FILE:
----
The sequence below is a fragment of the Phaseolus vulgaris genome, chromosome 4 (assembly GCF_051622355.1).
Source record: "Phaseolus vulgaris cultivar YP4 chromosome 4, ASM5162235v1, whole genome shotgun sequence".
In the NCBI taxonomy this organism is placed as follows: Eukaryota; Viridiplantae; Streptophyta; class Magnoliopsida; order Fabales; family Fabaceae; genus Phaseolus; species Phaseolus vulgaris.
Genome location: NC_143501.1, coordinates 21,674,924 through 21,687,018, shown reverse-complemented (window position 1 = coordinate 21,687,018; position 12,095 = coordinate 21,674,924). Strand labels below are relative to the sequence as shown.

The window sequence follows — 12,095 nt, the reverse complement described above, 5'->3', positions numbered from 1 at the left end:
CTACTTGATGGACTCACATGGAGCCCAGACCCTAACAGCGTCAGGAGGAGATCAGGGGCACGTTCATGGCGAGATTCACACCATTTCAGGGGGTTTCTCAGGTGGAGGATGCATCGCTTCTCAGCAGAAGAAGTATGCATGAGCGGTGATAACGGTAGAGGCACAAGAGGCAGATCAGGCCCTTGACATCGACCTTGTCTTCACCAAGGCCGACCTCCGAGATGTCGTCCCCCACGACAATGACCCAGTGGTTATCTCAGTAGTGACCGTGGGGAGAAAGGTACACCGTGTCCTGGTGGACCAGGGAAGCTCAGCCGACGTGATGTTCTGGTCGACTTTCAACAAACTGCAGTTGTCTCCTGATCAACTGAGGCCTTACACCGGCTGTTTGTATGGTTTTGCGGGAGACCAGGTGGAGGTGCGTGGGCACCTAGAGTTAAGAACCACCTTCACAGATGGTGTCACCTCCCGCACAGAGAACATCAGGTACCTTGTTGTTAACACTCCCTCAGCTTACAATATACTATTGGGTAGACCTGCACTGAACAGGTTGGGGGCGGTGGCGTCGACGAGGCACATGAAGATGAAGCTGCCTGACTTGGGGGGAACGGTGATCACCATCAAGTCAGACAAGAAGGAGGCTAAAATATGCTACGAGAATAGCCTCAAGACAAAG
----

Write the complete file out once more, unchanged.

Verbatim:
The sequence below is a fragment of the Phaseolus vulgaris genome, chromosome 4 (assembly GCF_051622355.1).
Source record: "Phaseolus vulgaris cultivar YP4 chromosome 4, ASM5162235v1, whole genome shotgun sequence".
In the NCBI taxonomy this organism is placed as follows: Eukaryota; Viridiplantae; Streptophyta; class Magnoliopsida; order Fabales; family Fabaceae; genus Phaseolus; species Phaseolus vulgaris.
Genome location: NC_143501.1, coordinates 21,674,924 through 21,687,018, shown reverse-complemented (window position 1 = coordinate 21,687,018; position 12,095 = coordinate 21,674,924). Strand labels below are relative to the sequence as shown.

The window sequence follows — 12,095 nt, the reverse complement described above, 5'->3', positions numbered from 1 at the left end:
CTACTTGATGGACTCACATGGAGCCCAGACCCTAACAGCGTCAGGAGGAGATCAGGGGCACGTTCATGGCGAGATTCACACCATTTCAGGGGGTTTCTCAGGTGGAGGATGCATCGCTTCTCAGCAGAAGAAGTATGCATGAGCGGTGATAACGGTAGAGGCACAAGAGGCAGATCAGGCCCTTGACATCGACCTTGTCTTCACCAAGGCCGACCTCCGAGATGTCGTCCCCCACGACAATGACCCAGTGGTTATCTCAGTAGTGACCGTGGGGAGAAAGGTACACCGTGTCCTGGTGGACCAGGGAAGCTCAGCCGACGTGATGTTCTGGTCGACTTTCAACAAACTGCAGTTGTCTCCTGATCAACTGAGGCCTTACACCGGCTGTTTGTATGGTTTTGCGGGAGACCAGGTGGAGGTGCGTGGGCACCTAGAGTTAAGAACCACCTTCACAGATGGTGTCACCTCCCGCACAGAGAACATCAGGTACCTTGTTGTTAACACTCCCTCAGCTTACAATATACTATTGGGTAGACCTGCACTGAACAGGTTGGGGGCGGTGGCGTCGACGAGGCACATGAAGATGAAGCTGCCTGACTTGGGGGGAACGGTGATCACCATCAAGTCAGACAAGAAGGAGGCTAAAATATGCTACGAGAATAGCCTCAAGACAAAG